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Security & privacy

Anti-robocall law signed, but don’t expect them to end entirely

Updated 12/31/2019 – President Trump signed the TRACED Act into law on Monday, Dec. 30. While this should help cut down on the number of robocalls you receive, it’s not going to eliminate all of them. Scammers are always finding ways to outsmart the system and you can expect some robocalls to continue.

But at this point, any relief is a welcomed change.

After the TRACED Act became law, White House press secretary Stephanie Grisham said, “American families deserve control over their communications, and this legislation will update our laws and regulations to stiffen penalties, increase transparency, and enhance government collaboration to stop unwanted solicitation.”

On a typical day, how many robocalls would you say you get? Two, four, 15? There really isn’t a number you could say that would surprise us.

That’s because the Federal Trade Commission (FTC) said illegal robocalls have increased significantly due to internet-powered phone systems that have made them cheap and easy for scammers to make from anywhere in the world.

Phone carriers have been doing their part to help stop robocalls. Tap or click here to see how your phone carrier is fighting robocalls; however, eradicating them completely is impossible. But there may be hope on the horizon. A new bill was just signed into law that could offer some much-needed robocall relief.

Anti-robocall signed into law

Earlier this week, the House of Representatives approved an anti-robocall bill almost unanimously. The Pallone-Thune Robocall Abuse Criminal Enforcement and Deterrence (TRACED) Act was approved 417-3.

The TRACED Act will force phone companies to block robocalls at no extra cost to customers. Plus, it would help put an end to spoofed phone numbers.

Related: How some consumers are fighting back against robocalls (and you can too)

It wouldn’t stop at blocking calls, either. Government regulators would spend more time tracking down scammers and penalize them more heavily. The FCC would have to deliver regular reports to Congress on how it’s fighting robocall operations and watch over companies in charge of investigating where they originate.

An amendment to TRACED was successfully introduced that includes the creation of a Hospital Robocall Working Group. This amendment can help cut down calls to hospitals, which have been major robocall targets.

The TRACED Act would also give the Department of Justice more authority to take action against illegal robocallers.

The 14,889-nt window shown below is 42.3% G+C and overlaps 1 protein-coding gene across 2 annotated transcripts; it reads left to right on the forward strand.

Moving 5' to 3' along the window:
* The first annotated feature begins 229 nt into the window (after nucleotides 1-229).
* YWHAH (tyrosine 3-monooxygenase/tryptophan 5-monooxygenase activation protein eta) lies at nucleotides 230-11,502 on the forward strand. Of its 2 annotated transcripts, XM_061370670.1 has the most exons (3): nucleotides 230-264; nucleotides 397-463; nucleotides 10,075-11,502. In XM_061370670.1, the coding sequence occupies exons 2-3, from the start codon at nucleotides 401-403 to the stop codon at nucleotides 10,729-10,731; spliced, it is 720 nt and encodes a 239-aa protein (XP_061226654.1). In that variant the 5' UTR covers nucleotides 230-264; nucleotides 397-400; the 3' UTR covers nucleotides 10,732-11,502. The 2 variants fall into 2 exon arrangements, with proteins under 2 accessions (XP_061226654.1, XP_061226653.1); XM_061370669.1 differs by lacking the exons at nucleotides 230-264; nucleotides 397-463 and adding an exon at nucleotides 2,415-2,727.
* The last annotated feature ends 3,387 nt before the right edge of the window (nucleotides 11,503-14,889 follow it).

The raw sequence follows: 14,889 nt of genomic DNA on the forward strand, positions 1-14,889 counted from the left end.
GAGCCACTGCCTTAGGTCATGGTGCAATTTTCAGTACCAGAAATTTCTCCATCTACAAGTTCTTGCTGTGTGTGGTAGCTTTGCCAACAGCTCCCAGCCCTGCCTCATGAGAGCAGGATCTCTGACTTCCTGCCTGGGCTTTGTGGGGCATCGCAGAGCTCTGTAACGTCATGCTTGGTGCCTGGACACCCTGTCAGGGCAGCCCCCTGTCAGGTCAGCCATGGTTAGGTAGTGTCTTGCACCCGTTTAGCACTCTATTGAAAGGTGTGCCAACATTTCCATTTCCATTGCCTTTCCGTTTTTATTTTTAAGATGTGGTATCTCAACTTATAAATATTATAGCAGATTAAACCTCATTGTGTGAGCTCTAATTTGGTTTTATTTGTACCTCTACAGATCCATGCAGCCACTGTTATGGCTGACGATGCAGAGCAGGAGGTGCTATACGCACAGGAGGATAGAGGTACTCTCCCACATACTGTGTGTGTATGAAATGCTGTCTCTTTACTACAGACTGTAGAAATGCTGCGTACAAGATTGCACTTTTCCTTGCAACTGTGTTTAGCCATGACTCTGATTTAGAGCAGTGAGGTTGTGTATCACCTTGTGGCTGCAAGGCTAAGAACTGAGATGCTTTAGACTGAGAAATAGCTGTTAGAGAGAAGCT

Before voting on the TRACED Act, Rep. Frank Pallone stated, “Today the House will take strong bipartisan action to protect consumers from illegal robocalls. A whopping 5.6 billion robocalls were made to Americans in November alone. Today, the House is giving Americans back control of their phones.”

We’ve seen efforts to eliminate robocalls in the past, but most scammers find ways to stay one step ahead of efforts to derail them. We can only hope that if the TRACED Act goes into effect it has more success.

There is a good chance TRACED does pass. Senator John Thune, a co-sponsor of the bill, said the Senate should vote on it either this week or next, where it also has bipartisan support. It could be on the president’s desk before the end of the year.

In the meantime…

While we wait for the TRACED Act to start working, there are some things you can do to fight robocalls yourself. Here are some suggestions.

Don’t answer unknown calls

Most of our lives we’ve answered the phone when it phone rings. It’s just the natural thing to do; however, in the era of robocalls, that’s a bad idea.

The problem is answering the phone can signal to robocallers that you are alive and your number is active. Some scammer is putting a checkmark by your name and number and adding you to the “call all the time” list. Not good.

Do Not Call Registry is your friend

While it’s’ not perfect, signing up for the Do Not Call Registry will protect you from some telemarketers and robocalls. Tap or click here to learn more about the registry and sign up if you haven’t already.

Block annoying numbers

Most smartphones make it easy to block a number. Once that call comes in, you can press a button that says “Block this Caller” (iPhone) or “Block/Report Spam” (Android).

You can go through your call log and block the number retroactively as well, or unblock it if you realize you actually want to receive calls from that number. You can also set “Do Not Disturb” on both iPhone and Android phones, which will prevent people from calling you at certain times.

For more information on robocalls, and for 7 methods to decrease the number of calls you receive, tap or click here.

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